Since 2010, Idaho leaders have said they want 60% of 25-34 year-olds to hold a college degree or professional certificate. But board members, in February and on Wednesday, questioned whether it makes sense to “hold ourselves accountable for something we can’t control,” Board member Kurt Liebich said, or whether the board should instead adopt degree-production targets.

The board didn’t make any hard and fast decisions Wednesday, but asked colleges and universities to provide some proposed degree-production targets that the body could consider adopting instead. The idea will come up for more concrete discussion at the State Board’s December meeting.

Board approves ISU degree for teaching deaf and hard-of-hearing students

The State Board approved a novel online program at Idaho State University, expected to equip four to 10 individuals a year with a graduate certificate in listening and spoken language, to teach students who are deaf and hard of hearing.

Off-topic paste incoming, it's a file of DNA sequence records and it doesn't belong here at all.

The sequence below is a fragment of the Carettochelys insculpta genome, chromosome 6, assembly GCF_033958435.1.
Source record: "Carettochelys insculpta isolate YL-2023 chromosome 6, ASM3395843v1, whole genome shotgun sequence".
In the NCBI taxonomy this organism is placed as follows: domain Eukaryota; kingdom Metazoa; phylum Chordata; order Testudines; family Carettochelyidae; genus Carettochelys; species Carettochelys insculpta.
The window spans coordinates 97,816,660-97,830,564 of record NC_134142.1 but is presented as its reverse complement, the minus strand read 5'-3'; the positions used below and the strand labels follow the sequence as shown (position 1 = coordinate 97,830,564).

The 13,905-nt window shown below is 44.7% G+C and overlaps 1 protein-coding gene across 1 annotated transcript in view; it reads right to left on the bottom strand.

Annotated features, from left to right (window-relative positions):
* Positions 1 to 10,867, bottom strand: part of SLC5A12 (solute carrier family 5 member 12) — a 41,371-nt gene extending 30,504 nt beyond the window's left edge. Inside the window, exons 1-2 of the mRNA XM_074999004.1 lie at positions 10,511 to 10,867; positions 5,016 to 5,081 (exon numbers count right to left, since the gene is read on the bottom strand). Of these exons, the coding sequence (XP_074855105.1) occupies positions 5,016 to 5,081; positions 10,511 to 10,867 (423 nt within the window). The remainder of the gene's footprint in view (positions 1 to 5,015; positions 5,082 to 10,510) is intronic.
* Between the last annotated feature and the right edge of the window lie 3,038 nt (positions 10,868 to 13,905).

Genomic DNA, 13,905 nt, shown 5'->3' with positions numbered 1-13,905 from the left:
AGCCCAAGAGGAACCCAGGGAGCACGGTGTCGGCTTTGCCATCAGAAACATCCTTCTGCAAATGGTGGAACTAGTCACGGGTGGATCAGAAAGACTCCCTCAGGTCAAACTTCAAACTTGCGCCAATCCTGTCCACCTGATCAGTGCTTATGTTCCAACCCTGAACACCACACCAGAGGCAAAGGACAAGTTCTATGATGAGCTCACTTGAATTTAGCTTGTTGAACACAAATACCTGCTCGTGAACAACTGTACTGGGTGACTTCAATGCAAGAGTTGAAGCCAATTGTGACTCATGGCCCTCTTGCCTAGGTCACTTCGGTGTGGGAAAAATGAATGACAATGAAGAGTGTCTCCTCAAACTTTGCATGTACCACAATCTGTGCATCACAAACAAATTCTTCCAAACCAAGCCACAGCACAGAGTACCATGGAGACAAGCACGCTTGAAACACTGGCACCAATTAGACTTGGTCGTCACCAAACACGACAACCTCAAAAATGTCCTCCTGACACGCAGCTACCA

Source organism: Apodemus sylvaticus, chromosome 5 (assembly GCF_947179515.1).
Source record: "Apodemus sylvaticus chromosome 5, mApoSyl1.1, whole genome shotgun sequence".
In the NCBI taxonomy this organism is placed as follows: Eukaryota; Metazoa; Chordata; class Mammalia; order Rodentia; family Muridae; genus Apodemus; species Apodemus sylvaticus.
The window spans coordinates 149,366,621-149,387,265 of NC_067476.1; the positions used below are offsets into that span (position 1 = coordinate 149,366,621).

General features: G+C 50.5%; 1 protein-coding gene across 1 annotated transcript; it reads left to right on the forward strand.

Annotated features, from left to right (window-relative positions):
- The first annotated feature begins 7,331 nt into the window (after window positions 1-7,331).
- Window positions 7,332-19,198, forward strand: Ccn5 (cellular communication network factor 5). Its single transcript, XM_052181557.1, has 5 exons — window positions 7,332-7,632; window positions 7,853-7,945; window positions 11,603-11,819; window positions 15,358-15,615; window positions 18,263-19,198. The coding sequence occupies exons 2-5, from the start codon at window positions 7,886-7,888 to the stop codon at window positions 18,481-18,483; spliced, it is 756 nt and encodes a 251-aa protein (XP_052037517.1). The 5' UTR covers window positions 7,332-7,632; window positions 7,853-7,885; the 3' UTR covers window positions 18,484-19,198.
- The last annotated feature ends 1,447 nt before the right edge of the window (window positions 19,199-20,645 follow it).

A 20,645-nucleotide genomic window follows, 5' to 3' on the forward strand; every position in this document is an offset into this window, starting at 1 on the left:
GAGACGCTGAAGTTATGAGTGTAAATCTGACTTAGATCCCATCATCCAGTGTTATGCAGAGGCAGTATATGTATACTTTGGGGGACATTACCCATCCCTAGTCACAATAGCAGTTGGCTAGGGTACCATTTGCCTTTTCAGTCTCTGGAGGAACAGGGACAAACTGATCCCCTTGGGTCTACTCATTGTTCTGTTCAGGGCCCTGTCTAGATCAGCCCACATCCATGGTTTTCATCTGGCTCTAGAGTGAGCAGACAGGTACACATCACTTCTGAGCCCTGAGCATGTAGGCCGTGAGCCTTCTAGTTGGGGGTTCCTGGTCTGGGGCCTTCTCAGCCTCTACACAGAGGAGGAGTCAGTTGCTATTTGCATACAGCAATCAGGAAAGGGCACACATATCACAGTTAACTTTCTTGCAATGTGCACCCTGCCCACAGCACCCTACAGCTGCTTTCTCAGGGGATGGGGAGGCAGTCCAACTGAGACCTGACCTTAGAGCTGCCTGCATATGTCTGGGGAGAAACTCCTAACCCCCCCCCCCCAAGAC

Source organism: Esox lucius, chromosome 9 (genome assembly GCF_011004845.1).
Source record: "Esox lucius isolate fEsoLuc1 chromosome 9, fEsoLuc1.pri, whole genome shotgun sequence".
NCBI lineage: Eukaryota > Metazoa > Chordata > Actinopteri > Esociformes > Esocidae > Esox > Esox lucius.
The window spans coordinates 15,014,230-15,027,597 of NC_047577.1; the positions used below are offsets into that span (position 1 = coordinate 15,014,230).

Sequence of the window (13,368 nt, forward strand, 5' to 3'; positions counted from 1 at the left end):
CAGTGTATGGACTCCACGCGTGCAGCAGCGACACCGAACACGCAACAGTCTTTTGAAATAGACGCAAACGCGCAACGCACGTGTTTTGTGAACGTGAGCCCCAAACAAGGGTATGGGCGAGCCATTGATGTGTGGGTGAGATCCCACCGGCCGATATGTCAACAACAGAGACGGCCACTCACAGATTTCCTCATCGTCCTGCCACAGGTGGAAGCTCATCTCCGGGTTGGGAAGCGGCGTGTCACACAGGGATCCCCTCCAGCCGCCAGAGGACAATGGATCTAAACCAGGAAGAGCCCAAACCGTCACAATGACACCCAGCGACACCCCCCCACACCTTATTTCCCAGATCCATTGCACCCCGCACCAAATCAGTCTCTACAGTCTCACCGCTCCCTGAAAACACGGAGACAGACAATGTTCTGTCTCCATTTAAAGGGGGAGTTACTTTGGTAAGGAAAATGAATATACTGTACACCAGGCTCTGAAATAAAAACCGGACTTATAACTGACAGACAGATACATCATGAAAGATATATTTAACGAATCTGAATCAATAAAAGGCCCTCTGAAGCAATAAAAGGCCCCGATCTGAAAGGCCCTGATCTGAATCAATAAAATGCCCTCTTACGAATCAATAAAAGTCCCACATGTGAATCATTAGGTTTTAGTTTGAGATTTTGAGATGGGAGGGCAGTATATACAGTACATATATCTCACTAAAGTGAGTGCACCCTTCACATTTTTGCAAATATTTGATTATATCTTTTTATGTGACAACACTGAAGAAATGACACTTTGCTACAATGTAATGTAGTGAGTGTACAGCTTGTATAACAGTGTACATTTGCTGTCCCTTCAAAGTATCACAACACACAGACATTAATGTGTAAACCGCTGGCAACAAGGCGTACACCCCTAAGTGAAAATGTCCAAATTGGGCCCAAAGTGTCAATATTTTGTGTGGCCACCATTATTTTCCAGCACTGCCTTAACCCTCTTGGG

“There is a shortage nationally for educators who can serve children who are deaf or hard of hearing,” ISU professor Kristina Blaiser told the board. Only seven programs across the country offer this kind of certificate, she said.

Aspiring Idaho educators are not the immediate target. Blaiser was approached by officials with the state of Minnesota to create the program to help professionals get certified in that state. Though it will start nationally, ISU officials said they anticipate the program can serve students in Idaho and across the country in coming years.

Brian Darcy, an administrator with Idaho Educational Services for the Deaf and Blind, told board members that he hasn’t been able to hire certified teachers out of school, instead relying on grow-your-own programs.

“All I can say is… we need teachers,” Darcy said. “I’ve got two positions right now that I haven’t had anybody qualified to fill.”

Correction: An earlier version of this story incorrectly referred to board member David Hill as Tim Hill.

Sami Edge

Sami Edge

Get EdNews in your inbox

Weekly round up every Friday